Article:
I’m not sure how influential this book was on all the slasher thrillers which followed up to our present day – and I would like to see someone have a go one day at filming this as a slasher film, complete with scary music and “jump” scenes – but it follows the very familiar tradition of setting up the location.

It’s a desolate rock with a house on it, and that’s about it. I won’t go into rant mode again, but this is so much more satisfactory than the Harper’s Island set up, where the island was so big, there could have been half a dozen psychopaths hiding out in the trees, and you would never have known. But here the location is limited, and this creates a certain tension in itself.

We also meet our final two characters:

9) Mr Rogers – The quiet butler. He doesn’t know what’s going on. The mysterious Mr Owen is nowhere to be seen, and no one seems to have met him, so we are all in the dark.

10) Mrs Rogers – The terrified housemaid. What does she know? What is she scared of?

The rest of this chapter is just clever atmosphere building. Hardly a word is wasted. As soon as the boatman says that the island can be cut off from the mainland for a week at a time, we know that these people are in serious trouble.

Combine that with the creepy old children’s poems about the The Ten Little Indians (or whatever particular racial stereotype you might have in your version), and you might as well have a skywriter spelling “DOOM” in big letters over the top of the house.

My final question for today is – whatever happened to creepy children’s poems? The ones you get nowadays are so much more sanitised than they used to be. I was reading Hans Christian Andersen’s “Tin Soldier” to my daughter the other day and realised that I was so brainwashed by the Disney version on Fantasia 2000, that it came as a shock to me when the tin soldier and the paper princess were both chucked in a fire at the end and burned up . . . ah, the good old days.

Anyway, I’ll remedy that by reading my kids And Then There Were None as soon as they are old enough to understand it. See you tomorrow, and feel free to chip in with the person (or persons!) that you suspect.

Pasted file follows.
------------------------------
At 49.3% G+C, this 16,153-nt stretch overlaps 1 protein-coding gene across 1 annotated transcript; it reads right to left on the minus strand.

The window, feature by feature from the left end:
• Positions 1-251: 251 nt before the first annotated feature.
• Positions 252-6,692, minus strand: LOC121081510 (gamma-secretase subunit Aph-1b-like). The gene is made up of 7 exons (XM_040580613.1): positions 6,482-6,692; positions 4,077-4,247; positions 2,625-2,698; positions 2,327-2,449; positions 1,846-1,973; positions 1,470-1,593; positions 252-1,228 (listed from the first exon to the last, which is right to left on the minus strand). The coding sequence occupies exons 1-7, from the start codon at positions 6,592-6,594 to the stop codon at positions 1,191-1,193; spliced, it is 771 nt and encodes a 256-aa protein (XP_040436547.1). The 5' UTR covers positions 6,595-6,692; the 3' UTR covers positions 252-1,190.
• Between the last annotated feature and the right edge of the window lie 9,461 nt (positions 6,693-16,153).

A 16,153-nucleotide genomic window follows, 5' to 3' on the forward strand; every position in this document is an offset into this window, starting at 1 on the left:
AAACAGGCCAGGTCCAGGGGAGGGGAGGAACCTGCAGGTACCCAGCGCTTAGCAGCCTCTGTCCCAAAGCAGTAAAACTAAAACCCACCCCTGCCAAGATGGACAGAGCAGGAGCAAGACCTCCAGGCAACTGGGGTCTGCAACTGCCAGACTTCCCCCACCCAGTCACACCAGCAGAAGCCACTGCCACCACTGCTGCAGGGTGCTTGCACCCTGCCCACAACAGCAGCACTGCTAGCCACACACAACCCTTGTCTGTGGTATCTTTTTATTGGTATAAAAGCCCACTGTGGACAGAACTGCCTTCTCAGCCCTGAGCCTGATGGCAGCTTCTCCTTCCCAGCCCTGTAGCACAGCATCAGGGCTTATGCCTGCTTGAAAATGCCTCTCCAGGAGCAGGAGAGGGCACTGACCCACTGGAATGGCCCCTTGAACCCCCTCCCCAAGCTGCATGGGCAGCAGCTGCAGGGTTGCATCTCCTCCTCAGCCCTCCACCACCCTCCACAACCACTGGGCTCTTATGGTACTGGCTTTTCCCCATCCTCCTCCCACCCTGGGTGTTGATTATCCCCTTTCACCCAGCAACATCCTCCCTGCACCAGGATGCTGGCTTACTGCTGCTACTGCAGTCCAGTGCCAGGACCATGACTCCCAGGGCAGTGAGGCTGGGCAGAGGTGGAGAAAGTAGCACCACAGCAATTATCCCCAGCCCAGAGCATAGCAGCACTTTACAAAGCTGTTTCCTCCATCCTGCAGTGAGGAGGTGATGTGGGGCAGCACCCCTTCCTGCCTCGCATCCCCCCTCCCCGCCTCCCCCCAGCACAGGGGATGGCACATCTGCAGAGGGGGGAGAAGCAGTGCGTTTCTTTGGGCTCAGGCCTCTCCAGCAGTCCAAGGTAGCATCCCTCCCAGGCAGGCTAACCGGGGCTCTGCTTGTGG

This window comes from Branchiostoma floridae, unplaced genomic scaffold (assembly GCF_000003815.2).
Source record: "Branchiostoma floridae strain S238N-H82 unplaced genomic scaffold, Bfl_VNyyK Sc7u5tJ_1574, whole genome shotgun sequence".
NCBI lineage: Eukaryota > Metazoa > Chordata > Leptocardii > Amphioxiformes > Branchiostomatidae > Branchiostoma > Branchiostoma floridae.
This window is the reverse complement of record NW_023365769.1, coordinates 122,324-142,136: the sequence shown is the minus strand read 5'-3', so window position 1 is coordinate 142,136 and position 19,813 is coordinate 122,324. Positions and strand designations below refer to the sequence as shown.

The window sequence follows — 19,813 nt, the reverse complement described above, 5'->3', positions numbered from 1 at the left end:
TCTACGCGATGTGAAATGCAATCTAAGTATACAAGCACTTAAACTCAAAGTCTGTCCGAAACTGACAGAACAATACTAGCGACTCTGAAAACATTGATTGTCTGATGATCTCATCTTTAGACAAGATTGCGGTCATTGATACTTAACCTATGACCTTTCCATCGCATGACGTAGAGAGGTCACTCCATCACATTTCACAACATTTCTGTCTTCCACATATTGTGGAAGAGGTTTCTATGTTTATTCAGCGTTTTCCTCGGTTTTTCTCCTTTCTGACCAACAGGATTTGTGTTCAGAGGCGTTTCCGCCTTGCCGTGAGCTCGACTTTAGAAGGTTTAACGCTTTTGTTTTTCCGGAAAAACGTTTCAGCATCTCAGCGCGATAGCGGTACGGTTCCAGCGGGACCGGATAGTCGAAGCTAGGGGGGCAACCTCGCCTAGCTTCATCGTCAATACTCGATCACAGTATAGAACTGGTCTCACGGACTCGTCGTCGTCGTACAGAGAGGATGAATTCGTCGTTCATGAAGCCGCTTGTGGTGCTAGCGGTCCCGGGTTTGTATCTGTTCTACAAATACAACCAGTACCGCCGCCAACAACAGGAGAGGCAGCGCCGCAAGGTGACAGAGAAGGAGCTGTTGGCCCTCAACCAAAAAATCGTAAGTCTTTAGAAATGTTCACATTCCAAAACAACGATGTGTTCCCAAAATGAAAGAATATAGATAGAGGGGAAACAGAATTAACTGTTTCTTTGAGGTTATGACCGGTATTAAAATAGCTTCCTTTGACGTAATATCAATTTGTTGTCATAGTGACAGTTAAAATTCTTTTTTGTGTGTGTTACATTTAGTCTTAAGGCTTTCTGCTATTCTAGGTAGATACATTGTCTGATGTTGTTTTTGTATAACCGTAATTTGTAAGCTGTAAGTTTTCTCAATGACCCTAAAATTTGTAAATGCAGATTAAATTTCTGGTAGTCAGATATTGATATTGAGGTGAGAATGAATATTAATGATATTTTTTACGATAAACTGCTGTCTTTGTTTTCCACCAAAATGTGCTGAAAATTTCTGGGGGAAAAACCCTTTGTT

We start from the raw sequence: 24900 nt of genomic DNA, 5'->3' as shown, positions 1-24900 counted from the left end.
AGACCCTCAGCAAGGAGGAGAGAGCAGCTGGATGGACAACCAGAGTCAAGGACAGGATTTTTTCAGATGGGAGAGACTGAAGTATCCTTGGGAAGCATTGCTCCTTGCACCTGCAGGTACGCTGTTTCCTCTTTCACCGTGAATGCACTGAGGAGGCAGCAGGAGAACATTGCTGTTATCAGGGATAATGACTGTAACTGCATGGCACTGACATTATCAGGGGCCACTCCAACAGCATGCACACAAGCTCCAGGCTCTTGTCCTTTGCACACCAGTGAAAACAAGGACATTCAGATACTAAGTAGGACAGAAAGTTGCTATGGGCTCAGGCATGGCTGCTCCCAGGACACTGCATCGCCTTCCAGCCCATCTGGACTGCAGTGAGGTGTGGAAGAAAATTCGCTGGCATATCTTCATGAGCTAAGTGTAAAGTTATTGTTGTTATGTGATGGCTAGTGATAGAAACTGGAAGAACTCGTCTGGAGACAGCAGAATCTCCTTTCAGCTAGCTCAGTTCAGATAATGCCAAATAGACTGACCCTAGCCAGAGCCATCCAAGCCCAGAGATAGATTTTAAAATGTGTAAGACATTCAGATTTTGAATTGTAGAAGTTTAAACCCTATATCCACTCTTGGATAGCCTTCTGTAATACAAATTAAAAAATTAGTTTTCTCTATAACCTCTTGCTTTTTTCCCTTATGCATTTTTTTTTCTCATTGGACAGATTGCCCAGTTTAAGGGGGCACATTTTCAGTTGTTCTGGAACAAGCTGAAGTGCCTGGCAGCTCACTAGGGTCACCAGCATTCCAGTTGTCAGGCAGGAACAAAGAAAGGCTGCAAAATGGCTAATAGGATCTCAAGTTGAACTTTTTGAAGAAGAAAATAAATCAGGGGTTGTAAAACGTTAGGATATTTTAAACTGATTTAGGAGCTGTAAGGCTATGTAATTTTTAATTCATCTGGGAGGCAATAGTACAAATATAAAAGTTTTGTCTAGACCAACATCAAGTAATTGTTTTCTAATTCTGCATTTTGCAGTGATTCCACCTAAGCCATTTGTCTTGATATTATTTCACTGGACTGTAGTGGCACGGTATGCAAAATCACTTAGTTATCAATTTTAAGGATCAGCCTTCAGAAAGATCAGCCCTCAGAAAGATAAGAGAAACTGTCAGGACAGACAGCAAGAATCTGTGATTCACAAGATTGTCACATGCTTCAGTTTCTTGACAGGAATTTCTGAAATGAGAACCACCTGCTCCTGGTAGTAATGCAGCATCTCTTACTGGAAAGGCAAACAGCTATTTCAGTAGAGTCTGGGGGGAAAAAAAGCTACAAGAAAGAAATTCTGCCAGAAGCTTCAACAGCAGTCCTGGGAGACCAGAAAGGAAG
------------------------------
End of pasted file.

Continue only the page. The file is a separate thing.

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7 thoughts on “And Then There Were None – Chapter 2 (0 Dead; 10 Alive)

  1. I’m already struggling to keep the characters sorted out in my head: the more detail we get, the easier it becomes, but they mostly seem to be painful and standoffish. Except for the way that a few of them seem to be preparing for some kind of unpleasant-but-necessary task at dinner!

    In answer to yesterday’s question about the edition, my e-book version has a note from the author where she says that she found this a very difficult book to write – it took a tremendous amount of planning. After that, there’s a copy of the poem “Ten Little Soldier Boys”, attributed to Frank Green, 1869, and then the first chapter starts.

  2. I thought perhaps this was the book that made the phrase part of the zeitgeist. But from what you say it sounds like it was already in usage and this was just an awesome coincidence.

    And I’m with Dave. The characters are mostly a blur at the moment. I’m sure they’ll sharpen into focus and/or start dying soon.

  3. Also had to smile at the section which had somebody pondering how ‘queer’ somebody else was, before coming to the conclusion that, whether or not they were ‘queer’, they certainly weren’t ‘straight’.

    Ahhh… the ever-changing nature of the English language

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